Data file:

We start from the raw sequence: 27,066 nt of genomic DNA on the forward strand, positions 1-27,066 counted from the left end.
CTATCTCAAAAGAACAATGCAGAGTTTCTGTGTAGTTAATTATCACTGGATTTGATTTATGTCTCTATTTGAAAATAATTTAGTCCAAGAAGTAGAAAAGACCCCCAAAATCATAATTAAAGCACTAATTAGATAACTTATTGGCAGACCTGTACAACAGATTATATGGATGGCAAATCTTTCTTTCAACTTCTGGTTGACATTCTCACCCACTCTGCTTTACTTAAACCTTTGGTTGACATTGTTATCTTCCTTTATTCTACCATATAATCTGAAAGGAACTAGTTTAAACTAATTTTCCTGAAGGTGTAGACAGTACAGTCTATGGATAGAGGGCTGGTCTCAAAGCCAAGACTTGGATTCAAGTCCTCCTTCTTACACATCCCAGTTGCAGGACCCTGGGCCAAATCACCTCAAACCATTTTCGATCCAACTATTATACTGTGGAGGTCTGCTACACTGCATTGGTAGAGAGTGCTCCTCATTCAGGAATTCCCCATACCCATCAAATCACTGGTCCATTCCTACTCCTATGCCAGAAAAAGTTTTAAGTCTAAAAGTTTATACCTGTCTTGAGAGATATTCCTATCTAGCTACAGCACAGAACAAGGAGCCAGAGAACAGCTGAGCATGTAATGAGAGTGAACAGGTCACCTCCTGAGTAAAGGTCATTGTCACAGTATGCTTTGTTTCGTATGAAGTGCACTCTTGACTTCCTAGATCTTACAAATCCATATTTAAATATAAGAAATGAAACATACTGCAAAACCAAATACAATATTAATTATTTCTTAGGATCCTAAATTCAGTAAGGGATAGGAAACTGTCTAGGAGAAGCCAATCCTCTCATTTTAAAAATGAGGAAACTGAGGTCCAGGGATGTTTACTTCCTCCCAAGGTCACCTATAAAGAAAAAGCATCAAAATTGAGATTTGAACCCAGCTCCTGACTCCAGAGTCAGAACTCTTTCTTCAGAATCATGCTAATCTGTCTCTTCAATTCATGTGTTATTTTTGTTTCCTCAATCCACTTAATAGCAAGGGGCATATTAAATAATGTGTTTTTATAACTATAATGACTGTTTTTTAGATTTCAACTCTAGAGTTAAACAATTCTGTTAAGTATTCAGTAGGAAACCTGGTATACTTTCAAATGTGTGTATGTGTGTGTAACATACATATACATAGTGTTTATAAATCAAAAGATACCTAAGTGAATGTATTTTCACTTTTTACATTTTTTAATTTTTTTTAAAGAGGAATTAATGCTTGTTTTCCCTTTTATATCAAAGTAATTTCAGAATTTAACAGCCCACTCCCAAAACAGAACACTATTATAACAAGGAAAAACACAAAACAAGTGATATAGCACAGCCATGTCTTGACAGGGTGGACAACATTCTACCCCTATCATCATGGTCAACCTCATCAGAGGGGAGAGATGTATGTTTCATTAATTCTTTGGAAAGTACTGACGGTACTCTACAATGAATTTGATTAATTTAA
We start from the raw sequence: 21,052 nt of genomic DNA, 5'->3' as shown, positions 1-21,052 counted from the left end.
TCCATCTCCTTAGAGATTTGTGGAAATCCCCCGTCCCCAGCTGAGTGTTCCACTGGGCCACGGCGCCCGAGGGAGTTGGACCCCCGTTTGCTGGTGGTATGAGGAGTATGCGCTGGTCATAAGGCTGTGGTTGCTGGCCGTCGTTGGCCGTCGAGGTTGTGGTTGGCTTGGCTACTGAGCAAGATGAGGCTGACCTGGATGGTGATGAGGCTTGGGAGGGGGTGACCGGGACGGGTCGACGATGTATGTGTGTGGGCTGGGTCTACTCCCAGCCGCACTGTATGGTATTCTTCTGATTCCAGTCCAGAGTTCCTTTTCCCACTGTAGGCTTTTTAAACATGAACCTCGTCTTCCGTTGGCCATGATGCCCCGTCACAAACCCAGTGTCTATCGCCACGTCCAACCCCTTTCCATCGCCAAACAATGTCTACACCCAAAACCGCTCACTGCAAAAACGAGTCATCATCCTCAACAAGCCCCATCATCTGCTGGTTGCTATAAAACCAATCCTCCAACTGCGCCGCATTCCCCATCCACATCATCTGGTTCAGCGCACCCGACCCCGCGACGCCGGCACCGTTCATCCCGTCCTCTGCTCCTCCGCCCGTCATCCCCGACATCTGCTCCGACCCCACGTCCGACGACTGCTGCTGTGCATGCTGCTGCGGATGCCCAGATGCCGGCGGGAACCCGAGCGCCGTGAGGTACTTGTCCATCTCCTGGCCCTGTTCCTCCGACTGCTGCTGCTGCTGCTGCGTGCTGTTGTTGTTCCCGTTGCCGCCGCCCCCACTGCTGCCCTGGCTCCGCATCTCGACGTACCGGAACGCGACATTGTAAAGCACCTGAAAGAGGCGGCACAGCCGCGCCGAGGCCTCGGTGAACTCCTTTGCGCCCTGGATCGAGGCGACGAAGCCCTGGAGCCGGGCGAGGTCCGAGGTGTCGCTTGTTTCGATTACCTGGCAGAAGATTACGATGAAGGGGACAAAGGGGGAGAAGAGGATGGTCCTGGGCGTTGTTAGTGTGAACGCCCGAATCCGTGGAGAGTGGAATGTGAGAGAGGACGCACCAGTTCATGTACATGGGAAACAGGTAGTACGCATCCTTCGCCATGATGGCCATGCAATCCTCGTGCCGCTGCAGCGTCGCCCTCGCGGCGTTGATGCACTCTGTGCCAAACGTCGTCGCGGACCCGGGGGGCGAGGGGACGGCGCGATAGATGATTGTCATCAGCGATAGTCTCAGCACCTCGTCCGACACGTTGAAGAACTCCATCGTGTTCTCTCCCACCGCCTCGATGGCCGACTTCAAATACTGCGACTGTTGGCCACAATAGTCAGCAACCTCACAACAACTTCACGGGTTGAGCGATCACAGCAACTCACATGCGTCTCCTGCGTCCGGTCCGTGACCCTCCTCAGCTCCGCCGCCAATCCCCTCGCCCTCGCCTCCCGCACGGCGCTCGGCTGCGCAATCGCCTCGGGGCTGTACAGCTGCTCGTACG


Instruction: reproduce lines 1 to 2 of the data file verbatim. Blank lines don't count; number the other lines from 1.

We start from the raw sequence: 27,066 nt of genomic DNA on the forward strand, positions 1-27,066 counted from the left end.
CTATCTCAAAAGAACAATGCAGAGTTTCTGTGTAGTTAATTATCACTGGATTTGATTTATGTCTCTATTTGAAAATAATTTAGTCCAAGAAGTAGAAAAGACCCCCAAAATCATAATTAAAGCACTAATTAGATAACTTATTGGCAGACCTGTACAACAGATTATATGGATGGCAAATCTTTCTTTCAACTTCTGGTTGACATTCTCACCCACTCTGCTTTACTTAAACCTTTGGTTGACATTGTTATCTTCCTTTATTCTACCATATAATCTGAAAGGAACTAGTTTAAACTAATTTTCCTGAAGGTGTAGACAGTACAGTCTATGGATAGAGGGCTGGTCTCAAAGCCAAGACTTGGATTCAAGTCCTCCTTCTTACACATCCCAGTTGCAGGACCCTGGGCCAAATCACCTCAAACCATTTTCGATCCAACTATTATACTGTGGAGGTCTGCTACACTGCATTGGTAGAGAGTGCTCCTCATTCAGGAATTCCCCATACCCATCAAATCACTGGTCCATTCCTACTCCTATGCCAGAAAAAGTTTTAAGTCTAAAAGTTTATACCTGTCTTGAGAGATATTCCTATCTAGCTACAGCACAGAACAAGGAGCCAGAGAACAGCTGAGCATGTAATGAGAGTGAACAGGTCACCTCCTGAGTAAAGGTCATTGTCACAGTATGCTTTGTTTCGTATGAAGTGCACTCTTGACTTCCTAGATCTTACAAATCCATATTTAAATATAAGAAATGAAACATACTGCAAAACCAAATACAATATTAATTATTTCTTAGGATCCTAAATTCAGTAAGGGATAGGAAACTGTCTAGGAGAAGCCAATCCTCTCATTTTAAAAATGAGGAAACTGAGGTCCAGGGATGTTTACTTCCTCCCAAGGTCACCTATAAAGAAAAAGCATCAAAATTGAGATTTGAACCCAGCTCCTGACTCCAGAGTCAGAACTCTTTCTTCAGAATCATGCTAATCTGTCTCTTCAATTCATGTGTTATTTTTGTTTCCTCAATCCACTTAATAGCAAGGGGCATATTAAATAATGTGTTTTTATAACTATAATGACTGTTTTTTAGATTTCAACTCTAGAGTTAAACAATTCTGTTAAGTATTCAGTAGGAAACCTGGTATACTTTCAAATGTGTGTATGTGTGTGTAACATACATATACATAGTGTTTATAAATCAAAAGATACCTAAGTGAATGTATTTTCACTTTTTACATTTTTTAATTTTTTTTAAAGAGGAATTAATGCTTGTTTTCCCTTTTATATCAAAGTAATTTCAGAATTTAACAGCCCACTCCCAAAACAGAACACTATTATAACAAGGAAAAACACAAAACAAGTGATATAGCACAGCCATGTCTTGACAGGGTGGACAACATTCTACCCCTATCATCATGGTCAACCTCATCAGAGGGGAGAGATGTATGTTTCATTAATTCTTTGGAAAGTACTGACGGTACTCTACAATGAATTTGATTAATTTAA